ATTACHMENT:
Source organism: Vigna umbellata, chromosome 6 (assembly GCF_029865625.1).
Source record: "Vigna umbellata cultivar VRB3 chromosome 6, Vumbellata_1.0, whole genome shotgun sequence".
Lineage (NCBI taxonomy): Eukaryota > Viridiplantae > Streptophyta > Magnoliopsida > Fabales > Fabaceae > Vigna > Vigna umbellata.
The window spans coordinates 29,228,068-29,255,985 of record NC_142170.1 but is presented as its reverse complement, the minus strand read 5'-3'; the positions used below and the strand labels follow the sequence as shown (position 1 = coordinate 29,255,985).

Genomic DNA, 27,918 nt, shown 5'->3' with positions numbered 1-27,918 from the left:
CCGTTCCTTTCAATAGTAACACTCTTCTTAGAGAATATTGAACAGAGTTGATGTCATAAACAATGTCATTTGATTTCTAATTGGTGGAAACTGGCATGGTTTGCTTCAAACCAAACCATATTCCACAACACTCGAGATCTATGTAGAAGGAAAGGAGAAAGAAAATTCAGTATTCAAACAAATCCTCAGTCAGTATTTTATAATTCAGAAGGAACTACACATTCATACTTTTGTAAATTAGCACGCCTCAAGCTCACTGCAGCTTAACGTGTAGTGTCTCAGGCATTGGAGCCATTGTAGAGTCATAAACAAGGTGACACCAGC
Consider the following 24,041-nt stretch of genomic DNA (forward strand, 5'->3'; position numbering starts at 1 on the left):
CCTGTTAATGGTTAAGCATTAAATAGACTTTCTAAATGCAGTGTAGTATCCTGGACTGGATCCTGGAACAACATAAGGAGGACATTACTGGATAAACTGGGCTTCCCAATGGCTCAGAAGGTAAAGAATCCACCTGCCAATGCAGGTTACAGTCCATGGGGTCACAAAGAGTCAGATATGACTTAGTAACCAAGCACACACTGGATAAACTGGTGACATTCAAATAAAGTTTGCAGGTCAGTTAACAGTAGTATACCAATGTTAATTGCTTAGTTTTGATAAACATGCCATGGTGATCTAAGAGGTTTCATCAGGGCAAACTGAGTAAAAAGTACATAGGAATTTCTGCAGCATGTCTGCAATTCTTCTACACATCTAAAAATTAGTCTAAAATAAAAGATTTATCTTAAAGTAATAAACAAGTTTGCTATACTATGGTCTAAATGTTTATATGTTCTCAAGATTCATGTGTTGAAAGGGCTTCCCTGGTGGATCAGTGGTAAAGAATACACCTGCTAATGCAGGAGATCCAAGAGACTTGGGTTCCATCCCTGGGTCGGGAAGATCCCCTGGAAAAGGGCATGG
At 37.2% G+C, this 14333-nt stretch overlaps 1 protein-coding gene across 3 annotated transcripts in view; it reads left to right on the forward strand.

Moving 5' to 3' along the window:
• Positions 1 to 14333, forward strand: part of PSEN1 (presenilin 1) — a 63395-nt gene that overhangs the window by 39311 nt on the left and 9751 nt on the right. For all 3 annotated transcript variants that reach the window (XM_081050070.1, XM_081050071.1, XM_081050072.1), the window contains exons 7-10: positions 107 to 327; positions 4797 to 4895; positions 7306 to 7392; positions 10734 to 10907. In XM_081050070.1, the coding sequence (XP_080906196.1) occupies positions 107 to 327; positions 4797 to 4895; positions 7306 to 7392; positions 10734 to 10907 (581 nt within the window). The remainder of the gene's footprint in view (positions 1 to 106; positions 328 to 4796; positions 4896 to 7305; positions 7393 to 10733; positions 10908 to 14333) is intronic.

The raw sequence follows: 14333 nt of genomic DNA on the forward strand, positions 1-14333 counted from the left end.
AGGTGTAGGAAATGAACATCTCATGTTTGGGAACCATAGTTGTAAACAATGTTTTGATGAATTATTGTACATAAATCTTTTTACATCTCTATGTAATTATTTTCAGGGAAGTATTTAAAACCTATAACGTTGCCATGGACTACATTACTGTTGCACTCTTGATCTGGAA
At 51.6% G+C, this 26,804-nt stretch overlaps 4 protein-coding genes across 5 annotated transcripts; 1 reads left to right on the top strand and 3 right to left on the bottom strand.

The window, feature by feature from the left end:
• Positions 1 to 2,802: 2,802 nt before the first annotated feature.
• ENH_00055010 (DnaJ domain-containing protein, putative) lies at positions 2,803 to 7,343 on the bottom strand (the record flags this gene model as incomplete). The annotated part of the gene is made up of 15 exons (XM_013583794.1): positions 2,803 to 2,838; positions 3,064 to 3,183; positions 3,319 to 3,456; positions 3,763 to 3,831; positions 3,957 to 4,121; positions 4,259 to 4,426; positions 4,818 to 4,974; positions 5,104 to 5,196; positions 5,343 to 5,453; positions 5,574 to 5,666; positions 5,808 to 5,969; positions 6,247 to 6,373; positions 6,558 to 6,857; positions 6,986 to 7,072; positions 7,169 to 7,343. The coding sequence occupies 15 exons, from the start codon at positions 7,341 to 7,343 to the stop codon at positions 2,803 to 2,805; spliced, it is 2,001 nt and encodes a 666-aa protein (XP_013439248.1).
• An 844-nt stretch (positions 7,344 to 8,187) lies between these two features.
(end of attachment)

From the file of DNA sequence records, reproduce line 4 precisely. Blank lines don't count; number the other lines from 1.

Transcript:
The window spans coordinates 29,228,068-29,255,985 of record NC_142170.1 but is presented as its reverse complement, the minus strand read 5'-3'; the positions used below and the strand labels follow the sequence as shown (position 1 = coordinate 29,255,985).